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Business Interruption Insurance and Covid-19

To Our Fellow Business Owners,

First and foremost, please accept well-wishes from the entire Harry Levine Insurance family. I’d like to get right to the point: You have questions, and we’re fighting to make sure we have answers. Please see the FAQ below, and know that you can call us anytime with any questions. We’re working remotely, but our ENTIRE team is here for you. We have amended business hours to 9:30am – 4:30pm, Monday through Friday to help our team fulfill their childcare and other personal responsibilities as they work form home. We currently intend to resume our normal operations on Monday, March 30th only if it is safe to do so.

If you are open for business, let us know and we can spread the word via our social media sites! We are here to support you any way that we can. Be sure to follow us on Facebook.

Business FAQ:

Q: Will my business interruption/income coverage cover me for Coronavirus related interruptions?

A: To the best of our knowledge, NO insurance contracts currently cover business interruption for a viral pandemic. However, we expect there will be a plethora of claims adjuster and court opinions on this over the coming months and even years. There is currently a lawsuit being brought by a restaurant in Louisiana over this, and the state government in New Jersey is considering taking some sort of action related to insurance to support affected businesses. Additionally, there is unconfirmed rhetoric that filing a claim and having it denied may have advantages when certain assistance programs become available, if they become available.

Q: Why isn’t something like this generally covered? What do I have insurance for?

A: Insurance is designed to cover sudden and accidental events. Insurance prices are calculated based on being able to use past disasters to predict future costs of a given incident type. That’s why fires, hurricanes, water leaks, etc. are insurable. We know how likely they are to occur and how much they ought to cost to mitigate. However, events like the outbreak of a war or a nuclear explosion are generally excluded, or not insurable, because it is close to impossible to quantify and damage and the cost to fix such wide-scale catastrophic losses. Imagine if a Category 5 hurricane hit all 50 states all at once. In many ways, that is exactly what Coronavirus is doing.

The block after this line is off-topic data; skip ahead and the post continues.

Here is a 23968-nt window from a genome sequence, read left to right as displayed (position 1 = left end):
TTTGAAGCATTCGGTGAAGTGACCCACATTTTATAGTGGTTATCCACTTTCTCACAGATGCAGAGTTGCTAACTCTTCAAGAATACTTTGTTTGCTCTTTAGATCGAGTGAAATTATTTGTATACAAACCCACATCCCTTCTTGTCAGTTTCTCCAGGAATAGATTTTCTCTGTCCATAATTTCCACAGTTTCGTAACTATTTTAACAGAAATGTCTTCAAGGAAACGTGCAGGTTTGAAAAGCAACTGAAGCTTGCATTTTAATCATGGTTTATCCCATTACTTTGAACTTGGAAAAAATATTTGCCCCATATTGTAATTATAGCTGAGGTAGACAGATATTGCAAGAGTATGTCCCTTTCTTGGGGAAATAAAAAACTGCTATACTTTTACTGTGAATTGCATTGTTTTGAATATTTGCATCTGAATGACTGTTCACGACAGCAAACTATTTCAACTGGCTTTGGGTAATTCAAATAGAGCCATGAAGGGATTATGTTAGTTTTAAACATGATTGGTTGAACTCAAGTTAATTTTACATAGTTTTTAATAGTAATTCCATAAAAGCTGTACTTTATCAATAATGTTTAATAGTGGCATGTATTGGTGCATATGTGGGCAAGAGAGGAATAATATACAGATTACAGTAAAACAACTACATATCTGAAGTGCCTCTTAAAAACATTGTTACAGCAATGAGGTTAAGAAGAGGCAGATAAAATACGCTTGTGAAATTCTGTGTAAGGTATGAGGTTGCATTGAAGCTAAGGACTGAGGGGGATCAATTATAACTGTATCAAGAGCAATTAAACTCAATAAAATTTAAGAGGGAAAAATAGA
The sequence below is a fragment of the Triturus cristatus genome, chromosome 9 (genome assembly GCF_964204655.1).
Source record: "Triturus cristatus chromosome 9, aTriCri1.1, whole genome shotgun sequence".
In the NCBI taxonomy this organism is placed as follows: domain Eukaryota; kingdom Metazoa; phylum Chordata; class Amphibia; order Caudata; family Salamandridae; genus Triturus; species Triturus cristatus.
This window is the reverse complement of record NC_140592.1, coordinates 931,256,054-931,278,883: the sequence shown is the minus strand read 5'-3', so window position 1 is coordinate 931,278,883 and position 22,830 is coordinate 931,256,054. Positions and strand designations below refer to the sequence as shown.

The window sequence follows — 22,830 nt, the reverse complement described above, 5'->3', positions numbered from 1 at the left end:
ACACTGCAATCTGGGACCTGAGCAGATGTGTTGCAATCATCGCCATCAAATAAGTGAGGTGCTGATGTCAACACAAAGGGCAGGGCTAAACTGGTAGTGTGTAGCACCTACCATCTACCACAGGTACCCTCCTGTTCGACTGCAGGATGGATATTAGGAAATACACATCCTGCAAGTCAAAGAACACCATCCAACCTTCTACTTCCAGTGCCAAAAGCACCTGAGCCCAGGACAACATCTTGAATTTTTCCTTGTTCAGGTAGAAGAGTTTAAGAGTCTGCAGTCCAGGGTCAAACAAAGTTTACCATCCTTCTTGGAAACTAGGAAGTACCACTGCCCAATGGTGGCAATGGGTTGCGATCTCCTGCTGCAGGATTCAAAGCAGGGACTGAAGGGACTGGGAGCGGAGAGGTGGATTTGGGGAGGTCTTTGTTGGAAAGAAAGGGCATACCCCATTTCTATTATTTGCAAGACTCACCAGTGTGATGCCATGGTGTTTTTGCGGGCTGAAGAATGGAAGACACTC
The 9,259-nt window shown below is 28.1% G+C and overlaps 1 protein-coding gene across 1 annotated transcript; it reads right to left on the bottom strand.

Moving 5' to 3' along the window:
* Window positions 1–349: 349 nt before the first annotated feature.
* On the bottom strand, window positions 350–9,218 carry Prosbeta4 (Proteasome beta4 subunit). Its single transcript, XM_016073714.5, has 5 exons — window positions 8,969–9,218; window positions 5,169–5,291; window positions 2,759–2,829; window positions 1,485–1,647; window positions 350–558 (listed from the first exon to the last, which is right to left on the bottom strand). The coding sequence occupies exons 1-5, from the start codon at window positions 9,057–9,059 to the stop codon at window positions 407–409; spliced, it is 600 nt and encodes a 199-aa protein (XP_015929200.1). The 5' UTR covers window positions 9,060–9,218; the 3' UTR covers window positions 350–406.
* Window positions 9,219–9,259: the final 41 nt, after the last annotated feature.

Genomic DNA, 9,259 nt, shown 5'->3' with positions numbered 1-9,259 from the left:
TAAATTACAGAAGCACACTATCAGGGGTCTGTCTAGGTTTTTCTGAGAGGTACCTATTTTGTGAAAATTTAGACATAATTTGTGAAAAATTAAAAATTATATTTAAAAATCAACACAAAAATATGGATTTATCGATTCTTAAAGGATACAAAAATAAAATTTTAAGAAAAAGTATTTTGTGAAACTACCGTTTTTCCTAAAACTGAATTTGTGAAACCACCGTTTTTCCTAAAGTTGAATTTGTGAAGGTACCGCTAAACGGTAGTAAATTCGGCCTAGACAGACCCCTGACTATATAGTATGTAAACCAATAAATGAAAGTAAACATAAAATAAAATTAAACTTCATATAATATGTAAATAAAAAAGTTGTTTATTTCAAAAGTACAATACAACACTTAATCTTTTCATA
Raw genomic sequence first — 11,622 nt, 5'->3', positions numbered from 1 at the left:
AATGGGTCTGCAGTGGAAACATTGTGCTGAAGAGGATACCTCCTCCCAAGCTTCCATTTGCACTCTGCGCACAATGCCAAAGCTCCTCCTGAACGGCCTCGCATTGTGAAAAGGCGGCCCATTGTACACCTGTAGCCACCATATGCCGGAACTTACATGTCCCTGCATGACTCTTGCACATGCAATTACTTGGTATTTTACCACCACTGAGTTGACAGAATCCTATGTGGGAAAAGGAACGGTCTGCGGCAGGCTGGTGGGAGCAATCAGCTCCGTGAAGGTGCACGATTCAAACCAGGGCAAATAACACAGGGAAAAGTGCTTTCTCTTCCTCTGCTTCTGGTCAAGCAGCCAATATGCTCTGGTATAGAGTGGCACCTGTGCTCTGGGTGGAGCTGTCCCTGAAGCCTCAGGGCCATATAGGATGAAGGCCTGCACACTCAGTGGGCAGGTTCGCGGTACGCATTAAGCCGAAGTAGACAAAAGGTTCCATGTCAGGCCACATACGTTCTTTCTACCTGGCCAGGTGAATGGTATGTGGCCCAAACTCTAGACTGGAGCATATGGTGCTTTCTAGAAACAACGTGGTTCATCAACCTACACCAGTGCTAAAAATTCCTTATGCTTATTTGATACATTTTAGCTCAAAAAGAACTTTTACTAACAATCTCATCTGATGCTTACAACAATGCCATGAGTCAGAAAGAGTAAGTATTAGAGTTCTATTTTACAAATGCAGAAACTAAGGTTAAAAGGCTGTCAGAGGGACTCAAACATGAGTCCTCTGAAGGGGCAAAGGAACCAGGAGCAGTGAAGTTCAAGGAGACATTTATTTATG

Q: Doesn’t my coverage kick-in for closures ordered by the government?

A: Sometimes. Again, it’s all about the “proximate cause” (what caused the ordered closure) being an insurable event. If policies exclude viral pandemics, then a government ordered closure of businesses is likely still excluded if it is due to a viral pandemic. We are happy to help assist you in filing a claim, but we also want to create realistic expectations. We are NOT saying that you should not file a claim. There is nothing wrong with doing so, and depending on many unknowns it may be advantageous.

Q: Why didn’t you offer me an insurance product to protect against Coronavirus?

A: We, and everyone we’ve consulted, are unaware of the existence of any such product. Remember, this issue is being dealt with already in a Louisiana court and the New Jersey State Legislature because of the absence of coverage.

Q: I am paying for insurance based on sales and payrolls that are now not going to be anywhere near accurate. What can I do?

A: Our advice at the moment is not to act too quickly or too slowly. We advise waiting until around April 1, 2020 to reevaluate the situation. We anticipate having no issue in changing your sales projections and payroll projections as necessary so that you’re only paying for the insurance you’re using. Let’s say you had a revenue of $1,000,000 in 2019, and you originally expected to have the same in 2020. Now, let’s assume your business is down by 20% for March, April, and May. We can simply change your sales projection (and thus your insurance price) to reflect the new number – $800,000 – that the three month slow-down would cause. We also advise staying in touch with us monthly through the summer to make sure your numbers aren’t over- or understated. Again, we’re here to help you file a Business Income/Interruption claim if you desire to do so.

The Small Business Administration (SBA) provides low-interest disaster loans to help businesses recover from declared disasters. You can learn more at https://disasterloan.sba.gov/ela/.

We are all in this together. It is through perseverance, camaraderie, and our ability to work together that we’ll be looking back on surmounting this incredible world event in a few months with a somber sense of accomplishment. There will be hardship, but may this challenge bring out the best in us all.

Stay safe. Stay healthy.

Jason Levine, MS, CPCU

Vice President

Harry Levine Insurance

407-855-1000

About the Author

Jason Levine

Jason received a Masters of Science & Management in Risk Management & Insurance from Florida State University. He has been with Harry Levine Insurance for 9 years and handles the leadership of daily operations. He was the 2013-2014 Florida Association of Insurance Agents Young Agent Council's Agent of the Year. Currently serves on FAIA Board of Directors.

2 comments

  1. Great insights Jason! The COVID-19 crisis is shifting the way insurers think about the valuation of their investments and liabilities. Some insurers may need to address issues like asset impairment and expected credit losses in their portfolios. Dividends from regulated subsidiaries might decline and some may need capital infusions.

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